Academic journal article Environmental Health Perspectives

Impacts of Climate Change on Public Health in India: Future Research Directions

Academic journal article Environmental Health Perspectives

Impacts of Climate Change on Public Health in India: Future Research Directions

Article excerpt

BACKGROUND: Climate change and associated increases in climate variability will likely further exacerbate global health disparities. More research is needed, particularly in developing countries, to accurately predict the anticipated impacts and inform effective interventions.

OBJECTIVES: Building on the information presented at the 2009 Joint Indo-U.S. Workshop on Climate Change and Health in Goa, India, we reviewed relevant literature and data, addressed gaps in knowledge, and identified priorities and strategies for future research in India.

DISCUSSION: The scope of the problem in India is enormous, based on the potential for climate change and variability to exacerbate endemic malaria, dengue, yellow fever, cholera, and chikungunya, as well as chronic diseases, particularly among the millions of people who already experience poor sanitation, pollution, malnutrition, and a shortage of drinking water. Ongoing efforts to study these risks were discussed but remain scant. A universal theme of the recommendations developed was the importance of improving the surveillance, monitoring, and integration of meteorological, environmental, geo-spatial, and health data while working in parallel to implement adaptation strategies.

CONCLUSIONS: It will be critical for India to invest in improvements in information infrastructure that are innovative and that promote interdisciplinary collaborations while embarking on adaptation strategies. This will require unprecedented levels of collaboration across diverse institutions in India and abroad. The data can be used in research on the likely impacts of climate change on health that reflect India's diverse climates and populations. Local human and technical capacities for risk communication and promoting adaptive behavior must also be enhanced.

KEY WORDS: air pollution, climate change, climate variability, health, heat, India, vector-borne, waterborne. Environ Health Perspect 119:765-770 (2011). doi: 10.1289/ehp. 1003000 [Online 27 January 2011]

Climate Change and Human Health

Although low- and middle-income countries are responsible for only a small percentage of global greenhouse gas emissions, the adverse health effects associated with climate change will likely fall disproportionately on their populations. This inequity will further exacerbate global health disparities (McMichael et al. 2003; Patz and Olson 2006; Patz et al. 2007; Wiley and Gostin 2009). High-risk areas include those already experiencing a scarcity of resources, environmental degradation, high rates of infectious disease, weak infrastructure, and overpopulation (Patz et al. 2005; Wiley and Gostin 2009). In particular, tropical regions will experience significant changes in human--pathogen relationships because of climate change (Sattenspiel 2000). Changing temperatures and precipitation patterns linked to climate change will further affect health by changing the ecology of various vector-borne diseases, such as malaria, dengue, chikungunya, Japanese encephalitis, kala-azar, and filariasis (Bhattacharya et al. 2006; Dhiman et al. 2008). Vulnerable populations include the elderly, children, urban populations, and the poor (Ebi and Paulson 2010; O'Neill and Ebi 2009).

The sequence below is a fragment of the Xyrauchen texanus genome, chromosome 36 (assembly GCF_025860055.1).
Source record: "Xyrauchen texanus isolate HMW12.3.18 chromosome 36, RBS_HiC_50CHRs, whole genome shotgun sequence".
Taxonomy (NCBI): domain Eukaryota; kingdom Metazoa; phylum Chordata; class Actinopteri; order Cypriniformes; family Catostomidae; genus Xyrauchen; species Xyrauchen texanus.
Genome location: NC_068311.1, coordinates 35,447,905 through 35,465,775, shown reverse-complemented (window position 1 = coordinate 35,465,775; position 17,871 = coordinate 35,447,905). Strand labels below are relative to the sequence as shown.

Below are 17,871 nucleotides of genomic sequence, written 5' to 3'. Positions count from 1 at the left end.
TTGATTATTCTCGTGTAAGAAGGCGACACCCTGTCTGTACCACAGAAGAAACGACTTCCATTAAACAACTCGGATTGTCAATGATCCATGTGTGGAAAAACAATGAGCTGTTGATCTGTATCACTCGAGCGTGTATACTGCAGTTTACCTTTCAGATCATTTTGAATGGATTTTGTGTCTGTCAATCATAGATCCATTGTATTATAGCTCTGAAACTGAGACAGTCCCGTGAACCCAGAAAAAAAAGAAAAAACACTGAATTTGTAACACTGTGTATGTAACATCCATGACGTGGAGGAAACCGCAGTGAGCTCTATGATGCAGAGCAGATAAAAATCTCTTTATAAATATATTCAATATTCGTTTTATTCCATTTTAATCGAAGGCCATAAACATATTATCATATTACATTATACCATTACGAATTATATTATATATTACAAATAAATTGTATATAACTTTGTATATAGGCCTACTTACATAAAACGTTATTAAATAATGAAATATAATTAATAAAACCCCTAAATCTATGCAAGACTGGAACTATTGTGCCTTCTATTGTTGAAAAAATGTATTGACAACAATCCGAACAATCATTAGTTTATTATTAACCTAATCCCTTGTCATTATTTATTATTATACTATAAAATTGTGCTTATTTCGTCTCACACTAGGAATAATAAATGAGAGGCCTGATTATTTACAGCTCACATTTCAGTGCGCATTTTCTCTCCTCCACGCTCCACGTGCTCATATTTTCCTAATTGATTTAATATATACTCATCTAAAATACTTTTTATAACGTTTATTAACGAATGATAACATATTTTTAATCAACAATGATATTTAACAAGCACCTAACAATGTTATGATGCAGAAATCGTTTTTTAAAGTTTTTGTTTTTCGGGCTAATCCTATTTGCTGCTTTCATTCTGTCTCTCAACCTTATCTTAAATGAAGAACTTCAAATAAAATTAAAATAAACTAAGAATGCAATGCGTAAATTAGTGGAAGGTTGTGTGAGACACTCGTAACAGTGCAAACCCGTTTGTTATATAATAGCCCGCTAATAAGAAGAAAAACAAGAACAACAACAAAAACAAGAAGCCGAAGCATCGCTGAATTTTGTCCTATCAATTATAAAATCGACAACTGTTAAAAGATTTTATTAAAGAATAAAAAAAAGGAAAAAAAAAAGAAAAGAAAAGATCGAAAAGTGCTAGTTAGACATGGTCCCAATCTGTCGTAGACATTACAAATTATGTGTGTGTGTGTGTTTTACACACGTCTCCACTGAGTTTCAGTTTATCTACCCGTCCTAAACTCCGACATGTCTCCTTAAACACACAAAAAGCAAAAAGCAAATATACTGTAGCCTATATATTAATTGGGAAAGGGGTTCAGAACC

The goals of this report are to briefly summarize relevant literature and highlight the enormous challenges and opportunities for innovative research, with a particular focus on India. Such research is needed to pave the way for unique and pioneering solutions that can improve public health in the face of increasing climate variability. Therefore, we review the current state of the science relevant to the 2009 Joint Indo-U.S. Workshop on Climate Change and Health that was held in Goa, India, and then discuss the observed relationships between climate variability and human health, specifically in relation to the Indian subcontinent, highlighting future research directions.

Potential health impacts discussed at the Goa workshop fell into three categories: heat stress and air pollution, waterborne disease, and vector-borne disease focusing on malaria. …

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